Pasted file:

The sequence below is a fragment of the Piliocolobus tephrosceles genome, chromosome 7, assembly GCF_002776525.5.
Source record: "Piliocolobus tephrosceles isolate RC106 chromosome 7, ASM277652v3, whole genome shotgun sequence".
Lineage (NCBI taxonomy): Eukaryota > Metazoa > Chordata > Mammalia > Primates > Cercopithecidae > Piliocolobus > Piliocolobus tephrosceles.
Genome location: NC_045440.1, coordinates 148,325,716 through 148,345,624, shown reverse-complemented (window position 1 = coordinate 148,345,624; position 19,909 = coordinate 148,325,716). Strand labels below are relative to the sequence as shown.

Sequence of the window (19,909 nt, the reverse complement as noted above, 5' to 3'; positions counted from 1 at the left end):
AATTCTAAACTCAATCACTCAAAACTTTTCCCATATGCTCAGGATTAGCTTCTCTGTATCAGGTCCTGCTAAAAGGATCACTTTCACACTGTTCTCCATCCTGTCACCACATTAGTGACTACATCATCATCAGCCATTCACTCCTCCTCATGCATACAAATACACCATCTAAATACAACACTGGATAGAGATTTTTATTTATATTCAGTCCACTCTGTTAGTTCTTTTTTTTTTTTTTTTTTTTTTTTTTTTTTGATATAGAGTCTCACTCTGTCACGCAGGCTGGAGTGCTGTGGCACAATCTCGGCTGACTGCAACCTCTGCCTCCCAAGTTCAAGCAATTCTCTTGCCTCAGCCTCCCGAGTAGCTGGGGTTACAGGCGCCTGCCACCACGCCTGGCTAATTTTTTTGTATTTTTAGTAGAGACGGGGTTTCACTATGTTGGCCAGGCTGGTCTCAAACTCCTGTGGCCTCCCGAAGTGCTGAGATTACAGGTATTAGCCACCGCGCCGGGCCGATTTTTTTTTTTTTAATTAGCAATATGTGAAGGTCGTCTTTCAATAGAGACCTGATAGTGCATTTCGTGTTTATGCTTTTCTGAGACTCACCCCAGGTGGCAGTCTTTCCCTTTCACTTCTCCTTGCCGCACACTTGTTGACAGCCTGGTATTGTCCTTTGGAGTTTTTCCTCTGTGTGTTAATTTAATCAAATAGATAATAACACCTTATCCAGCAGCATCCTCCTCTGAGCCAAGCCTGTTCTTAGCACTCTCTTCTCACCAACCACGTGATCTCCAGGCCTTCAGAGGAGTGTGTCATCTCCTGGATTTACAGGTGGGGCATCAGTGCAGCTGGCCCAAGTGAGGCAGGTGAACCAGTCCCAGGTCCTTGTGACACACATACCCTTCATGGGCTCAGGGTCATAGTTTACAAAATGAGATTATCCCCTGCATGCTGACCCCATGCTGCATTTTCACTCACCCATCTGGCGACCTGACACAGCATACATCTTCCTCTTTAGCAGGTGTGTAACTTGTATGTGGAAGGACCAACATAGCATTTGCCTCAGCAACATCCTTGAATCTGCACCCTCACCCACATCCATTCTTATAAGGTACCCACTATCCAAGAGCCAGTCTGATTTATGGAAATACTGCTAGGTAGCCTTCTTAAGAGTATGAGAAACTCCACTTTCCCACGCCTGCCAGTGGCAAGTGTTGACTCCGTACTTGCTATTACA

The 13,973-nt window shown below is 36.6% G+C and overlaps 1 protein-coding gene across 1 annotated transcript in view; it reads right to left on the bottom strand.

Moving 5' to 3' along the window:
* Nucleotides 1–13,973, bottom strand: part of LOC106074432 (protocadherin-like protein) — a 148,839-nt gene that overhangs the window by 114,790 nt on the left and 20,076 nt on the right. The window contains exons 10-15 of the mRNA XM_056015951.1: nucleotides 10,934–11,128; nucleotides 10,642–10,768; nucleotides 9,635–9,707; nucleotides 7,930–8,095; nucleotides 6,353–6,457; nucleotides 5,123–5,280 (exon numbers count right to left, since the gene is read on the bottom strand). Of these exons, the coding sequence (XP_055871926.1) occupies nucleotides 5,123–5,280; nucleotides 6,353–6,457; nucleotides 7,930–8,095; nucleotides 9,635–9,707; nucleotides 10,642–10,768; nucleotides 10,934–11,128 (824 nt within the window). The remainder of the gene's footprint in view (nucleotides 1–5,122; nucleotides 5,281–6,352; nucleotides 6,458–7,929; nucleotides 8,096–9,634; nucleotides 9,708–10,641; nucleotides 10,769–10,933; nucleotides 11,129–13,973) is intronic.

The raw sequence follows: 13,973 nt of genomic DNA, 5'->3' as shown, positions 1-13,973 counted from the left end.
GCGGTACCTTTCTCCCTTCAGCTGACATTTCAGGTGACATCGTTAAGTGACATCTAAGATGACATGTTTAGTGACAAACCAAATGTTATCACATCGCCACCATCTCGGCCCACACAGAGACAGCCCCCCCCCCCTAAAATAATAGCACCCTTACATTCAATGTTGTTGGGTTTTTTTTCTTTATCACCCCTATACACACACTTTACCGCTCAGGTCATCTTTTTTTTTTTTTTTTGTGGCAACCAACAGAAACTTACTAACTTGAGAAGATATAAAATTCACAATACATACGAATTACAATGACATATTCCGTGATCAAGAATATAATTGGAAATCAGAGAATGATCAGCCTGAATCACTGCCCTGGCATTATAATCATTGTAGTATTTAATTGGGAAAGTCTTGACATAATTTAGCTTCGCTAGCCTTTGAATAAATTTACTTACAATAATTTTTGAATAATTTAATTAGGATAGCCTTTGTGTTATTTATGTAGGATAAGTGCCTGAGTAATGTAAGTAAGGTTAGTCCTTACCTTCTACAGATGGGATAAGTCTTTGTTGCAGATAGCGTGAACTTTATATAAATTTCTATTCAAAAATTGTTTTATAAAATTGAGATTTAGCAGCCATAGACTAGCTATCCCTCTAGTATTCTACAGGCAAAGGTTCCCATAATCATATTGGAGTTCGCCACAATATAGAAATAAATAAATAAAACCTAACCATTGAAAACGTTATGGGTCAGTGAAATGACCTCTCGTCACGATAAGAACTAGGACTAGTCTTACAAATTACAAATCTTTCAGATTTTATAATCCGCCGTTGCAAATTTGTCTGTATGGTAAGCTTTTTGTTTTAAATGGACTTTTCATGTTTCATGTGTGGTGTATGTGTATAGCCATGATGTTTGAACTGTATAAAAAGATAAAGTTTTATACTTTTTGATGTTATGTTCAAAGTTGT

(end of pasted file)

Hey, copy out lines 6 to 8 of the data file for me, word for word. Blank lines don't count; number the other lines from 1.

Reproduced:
AATTCTAAACTCAATCACTCAAAACTTTTCCCATATGCTCAGGATTAGCTTCTCTGTATCAGGTCCTGCTAAAAGGATCACTTTCACACTGTTCTCCATCCTGTCACCACATTAGTGACTACATCATCATCAGCCATTCACTCCTCCTCATGCATACAAATACACCATCTAAATACAACACTGGATAGAGATTTTTATTTATATTCAGTCCACTCTGTTAGTTCTTTTTTTTTTTTTTTTTTTTTTTTTTTTTTGATATAGAGTCTCACTCTGTCACGCAGGCTGGAGTGCTGTGGCACAATCTCGGCTGACTGCAACCTCTGCCTCCCAAGTTCAAGCAATTCTCTTGCCTCAGCCTCCCGAGTAGCTGGGGTTACAGGCGCCTGCCACCACGCCTGGCTAATTTTTTTGTATTTTTAGTAGAGACGGGGTTTCACTATGTTGGCCAGGCTGGTCTCAAACTCCTGTGGCCTCCCGAAGTGCTGAGATTACAGGTATTAGCCACCGCGCCGGGCCGATTTTTTTTTTTTTAATTAGCAATATGTGAAGGTCGTCTTTCAATAGAGACCTGATAGTGCATTTCGTGTTTATGCTTTTCTGAGACTCACCCCAGGTGGCAGTCTTTCCCTTTCACTTCTCCTTGCCGCACACTTGTTGACAGCCTGGTATTGTCCTTTGGAGTTTTTCCTCTGTGTGTTAATTTAATCAAATAGATAATAACACCTTATCCAGCAGCATCCTCCTCTGAGCCAAGCCTGTTCTTAGCACTCTCTTCTCACCAACCACGTGATCTCCAGGCCTTCAGAGGAGTGTGTCATCTCCTGGATTTACAGGTGGGGCATCAGTGCAGCTGGCCCAAGTGAGGCAGGTGAACCAGTCCCAGGTCCTTGTGACACACATACCCTTCATGGGCTCAGGGTCATAGTTTACAAAATGAGATTATCCCCTGCATGCTGACCCCATGCTGCATTTTCACTCACCCATCTGGCGACCTGACACAGCATACATCTTCCTCTTTAGCAGGTGTGTAACTTGTATGTGGAAGGACCAACATAGCATTTGCCTCAGCAACATCCTTGAATCTGCACCCTCACCCACATCCATTCTTATAAGGTACCCACTATCCAAGAGCCAGTCTGATTTATGGAAATACTGCTAGGTAGCCTTCTTAAGAGTATGAGAAACTCCACTTTCCCACGCCTGCCAGTGGCAAGTGTTGACTCCGTACTTGCTATTACA

The 13,973-nt window shown below is 36.6% G+C and overlaps 1 protein-coding gene across 1 annotated transcript in view; it reads right to left on the bottom strand.

Moving 5' to 3' along the window: